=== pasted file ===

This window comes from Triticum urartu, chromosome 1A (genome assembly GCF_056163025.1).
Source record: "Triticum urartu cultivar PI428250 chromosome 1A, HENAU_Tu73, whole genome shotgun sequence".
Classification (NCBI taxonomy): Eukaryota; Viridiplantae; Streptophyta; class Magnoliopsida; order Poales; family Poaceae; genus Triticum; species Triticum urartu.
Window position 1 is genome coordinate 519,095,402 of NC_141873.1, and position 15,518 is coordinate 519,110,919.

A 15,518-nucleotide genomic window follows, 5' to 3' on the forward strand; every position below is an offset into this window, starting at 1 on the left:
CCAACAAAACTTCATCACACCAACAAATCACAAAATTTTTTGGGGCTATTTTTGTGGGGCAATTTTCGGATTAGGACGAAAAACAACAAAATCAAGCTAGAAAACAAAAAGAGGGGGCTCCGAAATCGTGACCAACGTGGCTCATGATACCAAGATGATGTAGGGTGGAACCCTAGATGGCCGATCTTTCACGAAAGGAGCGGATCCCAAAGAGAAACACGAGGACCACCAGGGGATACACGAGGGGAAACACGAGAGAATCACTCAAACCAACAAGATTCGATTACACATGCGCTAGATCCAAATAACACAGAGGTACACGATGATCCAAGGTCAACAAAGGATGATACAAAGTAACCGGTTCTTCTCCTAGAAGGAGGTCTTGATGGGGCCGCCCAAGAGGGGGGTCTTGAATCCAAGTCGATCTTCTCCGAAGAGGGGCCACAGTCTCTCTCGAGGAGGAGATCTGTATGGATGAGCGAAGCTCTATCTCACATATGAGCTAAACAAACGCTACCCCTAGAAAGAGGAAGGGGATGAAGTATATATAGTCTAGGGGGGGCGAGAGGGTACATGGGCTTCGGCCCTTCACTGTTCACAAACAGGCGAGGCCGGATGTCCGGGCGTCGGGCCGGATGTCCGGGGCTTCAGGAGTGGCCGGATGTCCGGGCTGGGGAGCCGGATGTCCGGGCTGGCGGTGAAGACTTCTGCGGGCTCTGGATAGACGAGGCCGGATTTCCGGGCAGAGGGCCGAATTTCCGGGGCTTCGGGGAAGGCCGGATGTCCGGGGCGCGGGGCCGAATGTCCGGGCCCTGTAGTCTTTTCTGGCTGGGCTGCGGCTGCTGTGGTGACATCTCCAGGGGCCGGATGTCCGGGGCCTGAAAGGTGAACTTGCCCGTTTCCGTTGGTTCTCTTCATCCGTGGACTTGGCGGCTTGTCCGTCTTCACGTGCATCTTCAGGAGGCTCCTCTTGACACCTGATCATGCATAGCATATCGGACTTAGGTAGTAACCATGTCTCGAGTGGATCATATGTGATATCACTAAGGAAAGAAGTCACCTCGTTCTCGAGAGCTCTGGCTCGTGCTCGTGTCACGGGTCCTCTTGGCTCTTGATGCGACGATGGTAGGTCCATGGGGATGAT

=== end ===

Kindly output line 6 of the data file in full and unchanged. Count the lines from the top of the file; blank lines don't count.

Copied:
CCAACAAAACTTCATCACACCAACAAATCACAAAATTTTTTGGGGCTATTTTTGTGGGGCAATTTTCGGATTAGGACGAAAAACAACAAAATCAAGCTAGAAAACAAAAAGAGGGGGCTCCGAAATCGTGACCAACGTGGCTCATGATACCAAGATGATGTAGGGTGGAACCCTAGATGGCCGATCTTTCACGAAAGGAGCGGATCCCAAAGAGAAACACGAGGACCACCAGGGGATACACGAGGGGAAACACGAGAGAATCACTCAAACCAACAAGATTCGATTACACATGCGCTAGATCCAAATAACACAGAGGTACACGATGATCCAAGGTCAACAAAGGATGATACAAAGTAACCGGTTCTTCTCCTAGAAGGAGGTCTTGATGGGGCCGCCCAAGAGGGGGGTCTTGAATCCAAGTCGATCTTCTCCGAAGAGGGGCCACAGTCTCTCTCGAGGAGGAGATCTGTATGGATGAGCGAAGCTCTATCTCACATATGAGCTAAACAAACGCTACCCCTAGAAAGAGGAAGGGGATGAAGTATATATAGTCTAGGGGGGGCGAGAGGGTACATGGGCTTCGGCCCTTCACTGTTCACAAACAGGCGAGGCCGGATGTCCGGGCGTCGGGCCGGATGTCCGGGGCTTCAGGAGTGGCCGGATGTCCGGGCTGGGGAGCCGGATGTCCGGGCTGGCGGTGAAGACTTCTGCGGGCTCTGGATAGACGAGGCCGGATTTCCGGGCAGAGGGCCGAATTTCCGGGGCTTCGGGGAAGGCCGGATGTCCGGGGCGCGGGGCCGAATGTCCGGGCCCTGTAGTCTTTTCTGGCTGGGCTGCGGCTGCTGTGGTGACATCTCCAGGGGCCGGATGTCCGGGGCCTGAAAGGTGAACTTGCCCGTTTCCGTTGGTTCTCTTCATCCGTGGACTTGGCGGCTTGTCCGTCTTCACGTGCATCTTCAGGAGGCTCCTCTTGACACCTGATCATGCATAGCATATCGGACTTAGGTAGTAACCATGTCTCGAGTGGATCATATGTGATATCACTAAGGAAAGAAGTCACCTCGTTCTCGAGAGCTCTGGCTCGTGCTCGTGTCACGGGTCCTCTTGGCTCTTGATGCGACGATGGTAGGTCCATGGGGATGAT